Home and Away by Candice Montgomery was named among the Best YAs of 2018 by B&N Teen Blog and Paste and among the Best YA Mysteries and Thrillers of 2018 by Kirkus
Heart of Iron by Ashley Poston was named among the Best YAs of 2018 by Paste
For a Muse of Fire by Heidi Heilig was named among the Best YAs of 2018 by Paste
Anger is a Gift by Mark Oshiro was named among the Best YAs of 2018 by B&N Teen Blog and Paste and among the Best YA Books of 2018 About Speaking Your Truth by Kirkus
Vengeful by V.E. Schwab was named Best Science Fiction by Goodreads voters
Garrard Conley’s memoir, Boy Erased, was released as a feature film and hit the New York Times bestseller list
I’m Afraid of Men by Vivek Shraya was named among the Best YA Books of 2018 About Speaking Your Truth by Kirkus
How to Write an Autobiographical Novel by Alexander Chee was named a Best Book by TIME, Washington Post, Entertainment Weekly, NPR, Wired, Esquire, Buzzfeed, New York Public Library, The A.V. Club, Book Riot, PopSugar, The Rumpus, My Republica, Paste, Bitch,Library Journal,Bustle, Christian Science Monitor,Shelf Awareness, Tor.com, Chicago Public Library, Entropy Magazine,The Chicago Review of Books, The Coil, iBooks, and Washington Independent Review of Books, and was longlisted for the PEN/Diamonstein-Spielvogel Award for the Art of the Essay
Welcome to Better Know an Author, a feature title I stole from Colbert Report because I miss it so, which will introduce you to a fabulous author of LGBTQIAP+ books every month! This month, the spotlight is on Robin Talley, who just released her newest book, Our Own Private Universe! Robin is an extremely prolific author of LGBTQ YA, as well as a huge reader and supporter of it, and I’m thrilled to have her here!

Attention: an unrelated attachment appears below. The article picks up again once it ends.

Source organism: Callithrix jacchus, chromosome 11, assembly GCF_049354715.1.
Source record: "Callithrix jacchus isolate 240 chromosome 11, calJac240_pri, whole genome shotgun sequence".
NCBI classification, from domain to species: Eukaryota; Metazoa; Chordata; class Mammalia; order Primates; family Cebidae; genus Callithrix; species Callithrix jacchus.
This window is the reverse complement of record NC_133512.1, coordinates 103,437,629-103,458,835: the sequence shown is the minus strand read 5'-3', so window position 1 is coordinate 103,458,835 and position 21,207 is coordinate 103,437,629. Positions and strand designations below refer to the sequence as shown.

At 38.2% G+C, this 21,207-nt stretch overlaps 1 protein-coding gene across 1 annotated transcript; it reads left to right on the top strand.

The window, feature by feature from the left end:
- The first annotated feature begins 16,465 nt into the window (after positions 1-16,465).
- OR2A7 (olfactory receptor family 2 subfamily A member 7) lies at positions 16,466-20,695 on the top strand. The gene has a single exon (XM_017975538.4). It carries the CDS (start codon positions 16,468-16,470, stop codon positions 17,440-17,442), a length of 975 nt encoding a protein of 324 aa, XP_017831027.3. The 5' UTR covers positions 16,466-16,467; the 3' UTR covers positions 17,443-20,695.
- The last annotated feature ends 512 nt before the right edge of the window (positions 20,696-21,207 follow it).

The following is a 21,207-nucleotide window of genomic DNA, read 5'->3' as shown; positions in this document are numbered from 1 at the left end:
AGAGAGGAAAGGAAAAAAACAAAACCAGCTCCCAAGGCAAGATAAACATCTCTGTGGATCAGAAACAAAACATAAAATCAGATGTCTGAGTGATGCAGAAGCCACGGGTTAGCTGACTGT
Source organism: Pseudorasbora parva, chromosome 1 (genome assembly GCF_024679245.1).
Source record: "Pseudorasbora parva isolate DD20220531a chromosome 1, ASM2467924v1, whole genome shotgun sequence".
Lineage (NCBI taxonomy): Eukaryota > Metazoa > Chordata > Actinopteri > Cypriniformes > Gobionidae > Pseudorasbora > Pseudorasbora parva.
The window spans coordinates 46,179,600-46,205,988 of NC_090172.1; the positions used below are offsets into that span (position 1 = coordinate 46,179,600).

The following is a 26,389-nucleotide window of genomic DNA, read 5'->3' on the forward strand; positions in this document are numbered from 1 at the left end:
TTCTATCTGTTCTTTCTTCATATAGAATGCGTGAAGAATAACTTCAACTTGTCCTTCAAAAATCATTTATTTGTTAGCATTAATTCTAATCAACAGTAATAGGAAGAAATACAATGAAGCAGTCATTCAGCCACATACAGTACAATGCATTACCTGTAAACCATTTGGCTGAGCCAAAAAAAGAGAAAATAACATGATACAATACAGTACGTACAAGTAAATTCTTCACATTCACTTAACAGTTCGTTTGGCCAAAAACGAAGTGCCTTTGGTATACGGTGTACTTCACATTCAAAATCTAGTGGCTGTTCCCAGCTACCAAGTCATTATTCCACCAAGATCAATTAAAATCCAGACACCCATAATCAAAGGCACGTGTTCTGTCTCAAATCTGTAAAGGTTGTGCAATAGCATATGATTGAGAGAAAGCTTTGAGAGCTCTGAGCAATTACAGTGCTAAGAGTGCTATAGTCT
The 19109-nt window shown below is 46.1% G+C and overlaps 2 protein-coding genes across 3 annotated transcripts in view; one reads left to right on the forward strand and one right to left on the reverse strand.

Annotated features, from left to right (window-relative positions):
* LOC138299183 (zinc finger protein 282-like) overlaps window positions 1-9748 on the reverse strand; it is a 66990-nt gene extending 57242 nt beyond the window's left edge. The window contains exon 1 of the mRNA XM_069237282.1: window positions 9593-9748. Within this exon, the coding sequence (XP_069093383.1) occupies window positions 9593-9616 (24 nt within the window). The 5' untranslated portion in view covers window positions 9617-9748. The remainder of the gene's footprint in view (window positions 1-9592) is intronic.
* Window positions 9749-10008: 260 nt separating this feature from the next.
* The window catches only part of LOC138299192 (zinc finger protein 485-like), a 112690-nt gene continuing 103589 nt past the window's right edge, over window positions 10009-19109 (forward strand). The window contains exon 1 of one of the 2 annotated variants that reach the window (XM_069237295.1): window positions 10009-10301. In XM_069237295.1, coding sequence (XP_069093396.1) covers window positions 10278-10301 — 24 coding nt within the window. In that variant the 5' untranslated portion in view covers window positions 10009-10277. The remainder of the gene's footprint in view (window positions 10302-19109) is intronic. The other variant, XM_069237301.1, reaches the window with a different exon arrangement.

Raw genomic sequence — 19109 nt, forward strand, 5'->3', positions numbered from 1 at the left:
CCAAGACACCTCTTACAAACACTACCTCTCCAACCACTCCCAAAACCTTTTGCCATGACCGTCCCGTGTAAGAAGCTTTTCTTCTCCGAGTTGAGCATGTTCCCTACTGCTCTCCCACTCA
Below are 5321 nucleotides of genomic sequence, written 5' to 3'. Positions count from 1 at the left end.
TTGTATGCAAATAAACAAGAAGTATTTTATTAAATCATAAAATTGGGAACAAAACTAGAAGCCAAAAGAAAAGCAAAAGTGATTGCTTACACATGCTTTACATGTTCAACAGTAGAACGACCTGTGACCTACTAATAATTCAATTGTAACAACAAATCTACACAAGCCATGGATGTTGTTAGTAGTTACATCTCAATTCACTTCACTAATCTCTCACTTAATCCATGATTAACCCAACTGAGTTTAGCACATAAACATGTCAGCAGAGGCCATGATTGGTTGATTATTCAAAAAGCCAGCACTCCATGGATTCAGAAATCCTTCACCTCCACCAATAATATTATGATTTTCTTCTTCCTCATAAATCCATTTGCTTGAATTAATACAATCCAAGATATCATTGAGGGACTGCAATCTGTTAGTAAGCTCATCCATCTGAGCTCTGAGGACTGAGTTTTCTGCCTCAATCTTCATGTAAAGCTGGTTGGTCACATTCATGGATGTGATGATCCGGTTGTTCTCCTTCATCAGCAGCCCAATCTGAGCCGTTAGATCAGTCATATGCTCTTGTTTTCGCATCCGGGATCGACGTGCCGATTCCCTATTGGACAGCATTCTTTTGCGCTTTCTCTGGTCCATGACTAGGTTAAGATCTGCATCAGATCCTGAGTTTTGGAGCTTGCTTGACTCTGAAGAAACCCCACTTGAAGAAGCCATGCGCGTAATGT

So, new book! I know with Our Own Private Universe, you were aiming for something like a queer-girl version of Judy Blume’s Forever, and you know I think you succeeded there! What was particularly important to you to include in the book, and why?
Thank you! With Our Own Private Universe, I set out to write the book I wished I’d had when I was a teenager and was first starting to figure out I was queer (which took me quite a while). What I wanted then, but wouldn’t have even known to look for, was a story that validated happy endings for queer girls. I wanted someone to tell me that however I wound up identifying, my life would go on, and it would be fun and interesting and with the usual ups and downs, just like it was for my straight friends. At that time, I was also desperate for representations of what it was like to be a girl in a relationship with another girl, complete with flirting and fighting and sex and everything in between. So I set out to cover all that in OOPU.
You’ve had some damn cool experiences in the publishing world, including hitting the NYT bestseller list and getting shortlisted for the Carnegie. What’s been the absolute coolest thing, and how do you usually celebrate?
I was pretty excited about the Carnegie situation. I got to go to London for that, which was awesome. Plus my UK publisher sent me a bottle of fancy champagne as a congratulations gift, which was lovely of them. My wife and I are not very good at finishing bottles of champagne by ourselves so we had some friends over and we made tacos and drank champagne. That might have been my favorite writerly celebration. 🙂